Vintage Robbinsdale home has original woodwork, gracious porches

By Sue Webber

Contributing writer

Dick and Jane Schirmacher have lived in a vintage home on Crystal Lake in Robbinsdale for 46 years. Jane lived in the home as a child, until she was 10 years old. (Submitted photo)

In a home on the shores of Crystal Lake in Robbinsdale, Dick and Jane Schirmacher continue to enjoy the comfortable, elegant surroundings where they raised their four children.

The 101-year-old home in which they live, built in 1906, was purchased by Jane’s parents 62 years ago, and Jane lived there until she was 10, with two sisters and a brother. Dick and Jane bought the home from her parents in 1971, and have lived there ever since.

“My dad took really good care of the house; he spent most of his vacation time working on it,” Jane said. “He was a maintenance man at Pillsbury. The house is easy to heat and cool. It has rock wool insulation. We always told the folks to let us know when they were ready to sell it.”

Dick noted that the house still has all of its original woodwork, and porches on both the first and second floors of the house that run the full length of the house. When the children slept in the upstairs porch on summer evenings, they saw and heard an owl family in a nearby tree, he said.

“In the summer, we spend a lot of time on the porch, facing the lake,” Dick said. “We can hear the crickets. We use the picnic table on the porch that Jane’s dad built 65 years ago.”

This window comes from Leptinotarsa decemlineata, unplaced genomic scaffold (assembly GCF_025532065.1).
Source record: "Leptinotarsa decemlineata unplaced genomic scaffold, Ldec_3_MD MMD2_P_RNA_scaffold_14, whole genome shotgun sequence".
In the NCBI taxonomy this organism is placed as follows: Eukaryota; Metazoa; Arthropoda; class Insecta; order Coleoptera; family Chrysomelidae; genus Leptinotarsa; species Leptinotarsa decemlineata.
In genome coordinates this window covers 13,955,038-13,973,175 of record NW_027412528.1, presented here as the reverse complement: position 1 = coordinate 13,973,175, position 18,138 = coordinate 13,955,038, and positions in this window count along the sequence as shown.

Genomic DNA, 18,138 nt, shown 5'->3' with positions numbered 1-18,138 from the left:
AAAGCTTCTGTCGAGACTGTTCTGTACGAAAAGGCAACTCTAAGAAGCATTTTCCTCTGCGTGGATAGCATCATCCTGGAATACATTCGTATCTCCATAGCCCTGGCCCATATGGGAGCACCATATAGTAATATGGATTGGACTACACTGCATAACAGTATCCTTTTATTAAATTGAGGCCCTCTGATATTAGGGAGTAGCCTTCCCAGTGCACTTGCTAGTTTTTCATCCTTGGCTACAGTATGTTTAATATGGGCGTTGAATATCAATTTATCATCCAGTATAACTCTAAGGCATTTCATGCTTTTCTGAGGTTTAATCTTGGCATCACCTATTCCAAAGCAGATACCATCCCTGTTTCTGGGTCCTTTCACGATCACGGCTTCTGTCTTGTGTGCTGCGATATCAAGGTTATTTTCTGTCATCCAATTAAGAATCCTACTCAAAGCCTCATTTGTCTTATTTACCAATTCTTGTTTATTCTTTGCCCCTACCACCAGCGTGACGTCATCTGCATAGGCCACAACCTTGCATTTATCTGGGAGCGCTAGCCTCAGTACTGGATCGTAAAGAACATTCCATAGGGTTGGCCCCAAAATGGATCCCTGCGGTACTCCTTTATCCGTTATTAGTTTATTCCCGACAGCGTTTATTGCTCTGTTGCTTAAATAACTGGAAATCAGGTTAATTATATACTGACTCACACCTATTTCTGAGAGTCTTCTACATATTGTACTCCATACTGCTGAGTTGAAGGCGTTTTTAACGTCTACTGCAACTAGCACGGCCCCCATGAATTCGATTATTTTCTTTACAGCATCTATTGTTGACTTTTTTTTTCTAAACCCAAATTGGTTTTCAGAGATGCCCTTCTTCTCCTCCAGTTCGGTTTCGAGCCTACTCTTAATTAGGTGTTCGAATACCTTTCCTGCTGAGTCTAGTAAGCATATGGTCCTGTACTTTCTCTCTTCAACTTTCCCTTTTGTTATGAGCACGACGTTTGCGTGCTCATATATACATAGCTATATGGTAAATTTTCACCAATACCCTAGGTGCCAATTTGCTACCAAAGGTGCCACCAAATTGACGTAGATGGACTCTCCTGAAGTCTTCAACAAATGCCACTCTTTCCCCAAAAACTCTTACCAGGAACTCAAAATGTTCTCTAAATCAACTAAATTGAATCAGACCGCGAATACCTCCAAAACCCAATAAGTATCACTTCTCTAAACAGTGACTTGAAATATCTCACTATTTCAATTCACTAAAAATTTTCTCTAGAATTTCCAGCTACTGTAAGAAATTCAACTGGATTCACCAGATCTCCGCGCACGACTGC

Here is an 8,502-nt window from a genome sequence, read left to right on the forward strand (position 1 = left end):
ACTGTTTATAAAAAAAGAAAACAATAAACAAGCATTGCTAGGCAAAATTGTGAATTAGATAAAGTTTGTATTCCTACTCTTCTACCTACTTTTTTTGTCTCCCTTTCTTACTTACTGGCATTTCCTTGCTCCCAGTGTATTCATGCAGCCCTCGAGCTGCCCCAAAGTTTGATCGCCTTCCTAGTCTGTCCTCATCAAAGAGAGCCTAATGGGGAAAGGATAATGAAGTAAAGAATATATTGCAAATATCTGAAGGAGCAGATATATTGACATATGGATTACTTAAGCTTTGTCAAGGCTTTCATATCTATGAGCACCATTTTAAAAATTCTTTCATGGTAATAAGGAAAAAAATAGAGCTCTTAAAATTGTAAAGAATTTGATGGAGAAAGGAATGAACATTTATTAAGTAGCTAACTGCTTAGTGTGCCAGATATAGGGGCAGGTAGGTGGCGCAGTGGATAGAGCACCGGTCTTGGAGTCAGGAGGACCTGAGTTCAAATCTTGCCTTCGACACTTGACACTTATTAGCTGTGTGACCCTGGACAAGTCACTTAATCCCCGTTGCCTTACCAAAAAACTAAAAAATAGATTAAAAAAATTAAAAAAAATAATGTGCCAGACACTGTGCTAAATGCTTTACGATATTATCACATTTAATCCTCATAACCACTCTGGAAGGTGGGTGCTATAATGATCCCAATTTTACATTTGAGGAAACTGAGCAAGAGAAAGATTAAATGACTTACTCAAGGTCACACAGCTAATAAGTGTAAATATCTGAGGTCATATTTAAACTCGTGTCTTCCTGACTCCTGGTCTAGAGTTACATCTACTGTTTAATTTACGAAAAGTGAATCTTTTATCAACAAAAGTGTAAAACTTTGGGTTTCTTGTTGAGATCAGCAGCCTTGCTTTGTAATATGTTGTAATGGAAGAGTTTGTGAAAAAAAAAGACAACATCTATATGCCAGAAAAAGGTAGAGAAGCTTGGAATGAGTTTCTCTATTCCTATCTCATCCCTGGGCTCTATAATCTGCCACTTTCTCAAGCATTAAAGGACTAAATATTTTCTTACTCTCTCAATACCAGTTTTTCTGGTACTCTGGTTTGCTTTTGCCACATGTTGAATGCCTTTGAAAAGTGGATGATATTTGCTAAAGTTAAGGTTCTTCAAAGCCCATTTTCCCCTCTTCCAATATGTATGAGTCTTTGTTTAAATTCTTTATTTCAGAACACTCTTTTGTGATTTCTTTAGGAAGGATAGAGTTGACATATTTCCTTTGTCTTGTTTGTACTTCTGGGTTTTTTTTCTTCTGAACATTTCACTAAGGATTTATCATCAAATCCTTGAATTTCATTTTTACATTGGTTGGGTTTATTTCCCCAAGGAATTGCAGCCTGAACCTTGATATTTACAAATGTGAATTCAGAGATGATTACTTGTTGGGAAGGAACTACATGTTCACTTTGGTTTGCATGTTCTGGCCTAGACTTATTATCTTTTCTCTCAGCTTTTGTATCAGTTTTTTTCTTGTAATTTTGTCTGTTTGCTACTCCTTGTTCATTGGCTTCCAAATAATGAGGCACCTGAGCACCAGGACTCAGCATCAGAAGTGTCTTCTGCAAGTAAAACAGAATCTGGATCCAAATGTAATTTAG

The home’s third floor was finished into a dormer when the Schirmachers’ daughters were growing up. Now the dormer is used for storage, and a winter home for plants.

The basement is completely finished, too, and houses the family’s TV set. In recent years, as Dick and Jane provided daycare for their seven grandchildren, it housed toys and tricycles. “It’s a very functional basement,” Jane said.

The basement includes a ping-pong table that Jane remembers her family acquiring when she was 13 years old. “It’s been a wonderful place to cut out a lot of garments when I am sewing, including wedding gowns,” Jane said.

Dick noted that Jane made all of the clothing for the couples’ three daughters when they were young.

The dining room is graced with built-in buffets and still bears the wallpaper the Schirmachers installed 45 years ago.

The warm woodwork on the first and second floors is flanked by décor that reflects a plethora of history and memories, and includes many photographs, doll clothes made by Jane’s grandmother, vintage dolls, and quilts. A shaving cupboard once used by Jane’s grandfather hangs on the wall in the dining room.

Preserving for years to come

In his spare time, Dick’s hobby as a self-taught woodworker is refinishing and restoring antiques that are evident everywhere in the house.

“Dick has rebuilt the porch twice because the weather is really hard on it,” Jane said. “He helped finish the basement, too.”

The home in Robbinsdale continues to be a gathering spot for the couple’s children and grandchildren. It also served as the site for their son’s wedding, under the apple tree.